One of the biggest challenges that we find at board level is in defining, explaining and educating senior management teams and employees about the risks of social media. There is a worrying management gap that exists; those that are responsible for risk management and governance in the organisation do not understand social media and those that do understand social media do not understand the risk exposure that exists around poor governance of this new communications channel.
We do believe that things have come a long way since late 2012 when the team attended a marketing conference and overheard an enthusiastic (and incredibly naïve) marketing consultant present a very upbeat message about getting employees tweeting, with the call to action “everyone should give social media a try, what’s the worst that can happen?”
The bottom line is that there are many risks associated with social media and the same due care and attention should be applied when setting up a new social media channel, in the same manner of any other channel of communication. The trouble with social media is that every message can and will be amplified because of the nature of the mechanism that is social media. The amplification of positive messages is the holy grail of marketers and one that they’re searching for every day. The amplification of social media disasters, harming reputation is much more predictable – if through error, mis-judgement, lack of training, lack of process or poor governance you can be sure that it will affect your reputation.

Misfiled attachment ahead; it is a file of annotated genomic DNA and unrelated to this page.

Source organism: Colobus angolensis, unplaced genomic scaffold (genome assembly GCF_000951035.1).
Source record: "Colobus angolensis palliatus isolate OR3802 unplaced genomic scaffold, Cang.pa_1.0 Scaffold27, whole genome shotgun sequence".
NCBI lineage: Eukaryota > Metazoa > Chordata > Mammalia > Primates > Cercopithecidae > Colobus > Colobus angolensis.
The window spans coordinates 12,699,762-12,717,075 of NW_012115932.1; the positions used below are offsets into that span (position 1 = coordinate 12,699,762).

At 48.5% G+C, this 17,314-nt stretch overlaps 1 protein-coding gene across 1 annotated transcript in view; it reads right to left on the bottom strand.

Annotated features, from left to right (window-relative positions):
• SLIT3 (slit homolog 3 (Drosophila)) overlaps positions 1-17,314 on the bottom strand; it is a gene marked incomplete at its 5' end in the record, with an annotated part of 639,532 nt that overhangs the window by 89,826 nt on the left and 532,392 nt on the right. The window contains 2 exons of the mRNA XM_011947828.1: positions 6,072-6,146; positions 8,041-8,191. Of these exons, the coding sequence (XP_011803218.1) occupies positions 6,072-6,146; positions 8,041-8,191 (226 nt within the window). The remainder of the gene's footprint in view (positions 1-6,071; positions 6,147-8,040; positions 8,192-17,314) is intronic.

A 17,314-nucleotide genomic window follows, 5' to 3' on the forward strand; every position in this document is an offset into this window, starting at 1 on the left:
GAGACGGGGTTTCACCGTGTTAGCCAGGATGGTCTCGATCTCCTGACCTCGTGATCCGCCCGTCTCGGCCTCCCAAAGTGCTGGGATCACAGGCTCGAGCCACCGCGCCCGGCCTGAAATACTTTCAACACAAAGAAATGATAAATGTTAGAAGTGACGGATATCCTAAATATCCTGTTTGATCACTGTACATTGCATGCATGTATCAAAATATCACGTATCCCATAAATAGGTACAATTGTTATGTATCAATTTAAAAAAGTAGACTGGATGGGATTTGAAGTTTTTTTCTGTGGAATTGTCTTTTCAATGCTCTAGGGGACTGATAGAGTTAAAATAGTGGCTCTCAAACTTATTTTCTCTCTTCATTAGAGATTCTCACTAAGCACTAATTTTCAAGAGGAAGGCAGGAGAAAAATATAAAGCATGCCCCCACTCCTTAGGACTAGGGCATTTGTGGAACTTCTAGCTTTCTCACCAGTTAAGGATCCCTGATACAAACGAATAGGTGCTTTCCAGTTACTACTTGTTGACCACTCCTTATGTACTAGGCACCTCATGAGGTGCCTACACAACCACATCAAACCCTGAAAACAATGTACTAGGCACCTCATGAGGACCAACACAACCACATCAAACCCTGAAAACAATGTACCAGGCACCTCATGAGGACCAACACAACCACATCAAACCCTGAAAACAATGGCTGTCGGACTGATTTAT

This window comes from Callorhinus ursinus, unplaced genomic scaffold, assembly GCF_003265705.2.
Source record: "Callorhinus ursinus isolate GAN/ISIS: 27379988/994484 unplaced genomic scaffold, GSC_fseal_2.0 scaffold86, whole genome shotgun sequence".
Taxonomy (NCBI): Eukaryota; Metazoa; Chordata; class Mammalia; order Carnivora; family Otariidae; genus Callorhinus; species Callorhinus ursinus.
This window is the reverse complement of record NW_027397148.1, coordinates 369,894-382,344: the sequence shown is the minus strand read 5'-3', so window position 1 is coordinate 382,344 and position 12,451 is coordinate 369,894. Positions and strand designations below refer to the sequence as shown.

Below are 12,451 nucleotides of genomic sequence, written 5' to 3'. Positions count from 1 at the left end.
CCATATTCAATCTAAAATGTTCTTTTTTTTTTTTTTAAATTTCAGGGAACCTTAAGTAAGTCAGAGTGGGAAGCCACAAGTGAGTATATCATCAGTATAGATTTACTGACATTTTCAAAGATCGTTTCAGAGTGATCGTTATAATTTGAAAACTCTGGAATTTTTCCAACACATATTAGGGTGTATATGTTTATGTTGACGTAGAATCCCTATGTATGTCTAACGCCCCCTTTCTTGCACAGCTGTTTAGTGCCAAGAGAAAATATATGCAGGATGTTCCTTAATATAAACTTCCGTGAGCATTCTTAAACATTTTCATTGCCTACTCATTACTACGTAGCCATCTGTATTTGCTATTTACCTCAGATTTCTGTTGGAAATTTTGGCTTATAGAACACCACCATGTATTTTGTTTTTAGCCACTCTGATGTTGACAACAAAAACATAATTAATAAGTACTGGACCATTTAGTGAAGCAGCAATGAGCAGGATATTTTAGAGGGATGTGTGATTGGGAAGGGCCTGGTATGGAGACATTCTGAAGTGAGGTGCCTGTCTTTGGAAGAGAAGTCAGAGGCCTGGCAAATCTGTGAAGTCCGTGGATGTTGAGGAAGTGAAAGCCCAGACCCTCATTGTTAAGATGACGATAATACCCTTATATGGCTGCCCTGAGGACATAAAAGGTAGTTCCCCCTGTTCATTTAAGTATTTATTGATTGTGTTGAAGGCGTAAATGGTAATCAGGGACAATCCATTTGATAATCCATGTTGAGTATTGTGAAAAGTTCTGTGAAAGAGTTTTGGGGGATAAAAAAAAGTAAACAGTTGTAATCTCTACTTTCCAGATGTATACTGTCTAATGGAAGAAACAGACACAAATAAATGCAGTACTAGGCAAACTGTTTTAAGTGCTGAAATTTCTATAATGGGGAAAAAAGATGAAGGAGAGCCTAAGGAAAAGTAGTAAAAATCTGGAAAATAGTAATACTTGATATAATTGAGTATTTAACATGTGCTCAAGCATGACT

The key social media risks:
Theft of company owned assets: There have been a number of examples of popular Facebook pages and Twitter profiles being lost or ‘stolen’ when an employee leaves an organisation. This can become an extremely grey area if you are using key individuals to promote the company’s products and services. Who really owns the social media accounts?
Sabotage: The HMV example of a disgruntled employee highlighted how damaging to a brand’s reputation an employee could be, if they took control of the social mouthpiece of the organisation. In this particular example the administrators were working with the company trying to secure the highest possible value for the organisation. The social media accounts were broadcasting confidential information and being used to hold the company hostage.
Password security and IT Governance: Research has shown that social media access and passwords are often shared widely amongst internal teams as well as outside the organisation. The result has been a number of high profile cases where anonymous posts, attacking the organisation, which were posted from within could not be traced to the originator. The response from one marketing director was that they had no idea how it had happened or how it could be stopped in the future. IT teams are often blissfully unaware of the best (and worse) practices going on within marketing teams.